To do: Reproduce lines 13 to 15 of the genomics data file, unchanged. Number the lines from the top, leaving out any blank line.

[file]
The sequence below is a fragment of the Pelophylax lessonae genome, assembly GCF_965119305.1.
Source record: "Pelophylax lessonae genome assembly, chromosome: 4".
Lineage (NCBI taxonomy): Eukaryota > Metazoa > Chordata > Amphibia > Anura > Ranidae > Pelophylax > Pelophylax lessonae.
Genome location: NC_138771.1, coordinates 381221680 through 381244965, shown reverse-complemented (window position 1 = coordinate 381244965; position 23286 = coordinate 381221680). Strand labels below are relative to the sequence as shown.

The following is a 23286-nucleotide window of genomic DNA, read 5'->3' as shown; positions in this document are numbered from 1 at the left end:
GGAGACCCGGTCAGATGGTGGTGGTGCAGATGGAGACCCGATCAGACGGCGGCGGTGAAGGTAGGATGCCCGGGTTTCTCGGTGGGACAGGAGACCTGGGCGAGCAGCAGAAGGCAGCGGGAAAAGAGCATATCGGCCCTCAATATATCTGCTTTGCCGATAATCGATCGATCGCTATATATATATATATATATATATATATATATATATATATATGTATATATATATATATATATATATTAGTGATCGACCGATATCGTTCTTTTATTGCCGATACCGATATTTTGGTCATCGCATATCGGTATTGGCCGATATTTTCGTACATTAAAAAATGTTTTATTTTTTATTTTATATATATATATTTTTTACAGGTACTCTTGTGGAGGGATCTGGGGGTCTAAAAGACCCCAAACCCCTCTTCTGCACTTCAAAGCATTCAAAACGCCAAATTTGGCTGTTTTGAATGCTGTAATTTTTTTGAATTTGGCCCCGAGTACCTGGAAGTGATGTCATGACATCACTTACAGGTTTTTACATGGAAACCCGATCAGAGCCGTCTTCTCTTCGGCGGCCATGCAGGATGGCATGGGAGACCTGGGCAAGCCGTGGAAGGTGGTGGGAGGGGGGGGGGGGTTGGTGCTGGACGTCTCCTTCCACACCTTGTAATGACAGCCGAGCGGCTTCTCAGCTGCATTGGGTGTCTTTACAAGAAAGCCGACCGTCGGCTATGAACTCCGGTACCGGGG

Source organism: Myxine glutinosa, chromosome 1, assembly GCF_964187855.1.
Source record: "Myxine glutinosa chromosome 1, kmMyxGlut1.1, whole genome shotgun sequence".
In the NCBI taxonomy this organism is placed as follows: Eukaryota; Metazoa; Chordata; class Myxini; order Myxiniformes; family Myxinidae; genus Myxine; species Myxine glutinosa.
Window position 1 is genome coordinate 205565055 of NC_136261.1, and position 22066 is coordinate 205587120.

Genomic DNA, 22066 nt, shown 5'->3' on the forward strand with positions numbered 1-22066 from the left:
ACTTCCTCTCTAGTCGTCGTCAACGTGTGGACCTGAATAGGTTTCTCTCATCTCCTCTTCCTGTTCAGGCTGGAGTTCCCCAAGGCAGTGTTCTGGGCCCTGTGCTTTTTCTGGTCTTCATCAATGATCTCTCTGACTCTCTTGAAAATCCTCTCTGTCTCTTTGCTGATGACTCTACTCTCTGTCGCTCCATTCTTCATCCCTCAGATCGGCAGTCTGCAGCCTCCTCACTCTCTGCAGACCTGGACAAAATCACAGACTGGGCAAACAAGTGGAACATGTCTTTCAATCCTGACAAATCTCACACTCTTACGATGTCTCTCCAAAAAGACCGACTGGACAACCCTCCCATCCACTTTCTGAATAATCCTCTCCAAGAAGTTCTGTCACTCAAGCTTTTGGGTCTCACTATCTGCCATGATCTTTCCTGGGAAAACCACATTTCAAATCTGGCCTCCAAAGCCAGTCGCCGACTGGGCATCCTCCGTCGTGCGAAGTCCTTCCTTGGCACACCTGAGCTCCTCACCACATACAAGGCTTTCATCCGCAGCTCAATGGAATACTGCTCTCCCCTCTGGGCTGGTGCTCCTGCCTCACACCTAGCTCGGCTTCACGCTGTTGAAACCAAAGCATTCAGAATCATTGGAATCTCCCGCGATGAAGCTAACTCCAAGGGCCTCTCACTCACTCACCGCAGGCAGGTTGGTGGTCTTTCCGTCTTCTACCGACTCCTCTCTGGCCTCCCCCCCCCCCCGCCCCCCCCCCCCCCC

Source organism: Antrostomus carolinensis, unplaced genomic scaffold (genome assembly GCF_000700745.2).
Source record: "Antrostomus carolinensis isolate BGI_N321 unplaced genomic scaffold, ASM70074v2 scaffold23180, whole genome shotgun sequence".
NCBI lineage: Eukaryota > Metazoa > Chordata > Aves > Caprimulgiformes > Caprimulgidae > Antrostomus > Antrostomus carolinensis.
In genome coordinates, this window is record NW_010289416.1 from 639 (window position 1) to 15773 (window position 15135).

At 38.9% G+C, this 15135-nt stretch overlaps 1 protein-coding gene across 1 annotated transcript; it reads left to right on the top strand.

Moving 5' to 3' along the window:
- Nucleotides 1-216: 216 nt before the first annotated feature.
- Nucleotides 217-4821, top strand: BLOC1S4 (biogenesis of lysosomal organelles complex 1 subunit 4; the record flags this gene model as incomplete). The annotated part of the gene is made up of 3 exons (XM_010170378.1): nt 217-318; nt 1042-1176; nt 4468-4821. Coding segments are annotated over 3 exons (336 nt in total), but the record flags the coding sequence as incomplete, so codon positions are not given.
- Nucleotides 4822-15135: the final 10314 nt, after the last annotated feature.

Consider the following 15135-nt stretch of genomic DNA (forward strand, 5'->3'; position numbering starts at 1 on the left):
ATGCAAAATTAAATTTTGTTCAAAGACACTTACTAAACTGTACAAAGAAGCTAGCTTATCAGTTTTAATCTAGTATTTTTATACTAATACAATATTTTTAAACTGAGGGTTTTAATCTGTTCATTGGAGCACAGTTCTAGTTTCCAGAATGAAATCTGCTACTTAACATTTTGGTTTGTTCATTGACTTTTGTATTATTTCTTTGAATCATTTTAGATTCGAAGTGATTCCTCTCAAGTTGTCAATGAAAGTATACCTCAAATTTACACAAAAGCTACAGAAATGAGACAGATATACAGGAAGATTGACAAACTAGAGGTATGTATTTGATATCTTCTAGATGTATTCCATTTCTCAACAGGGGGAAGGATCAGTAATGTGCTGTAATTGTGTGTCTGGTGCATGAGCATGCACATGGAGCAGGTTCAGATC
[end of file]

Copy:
Source organism: Antrostomus carolinensis, unplaced genomic scaffold (genome assembly GCF_000700745.2).
Source record: "Antrostomus carolinensis isolate BGI_N321 unplaced genomic scaffold, ASM70074v2 scaffold23180, whole genome shotgun sequence".
NCBI lineage: Eukaryota > Metazoa > Chordata > Aves > Caprimulgiformes > Caprimulgidae > Antrostomus > Antrostomus carolinensis.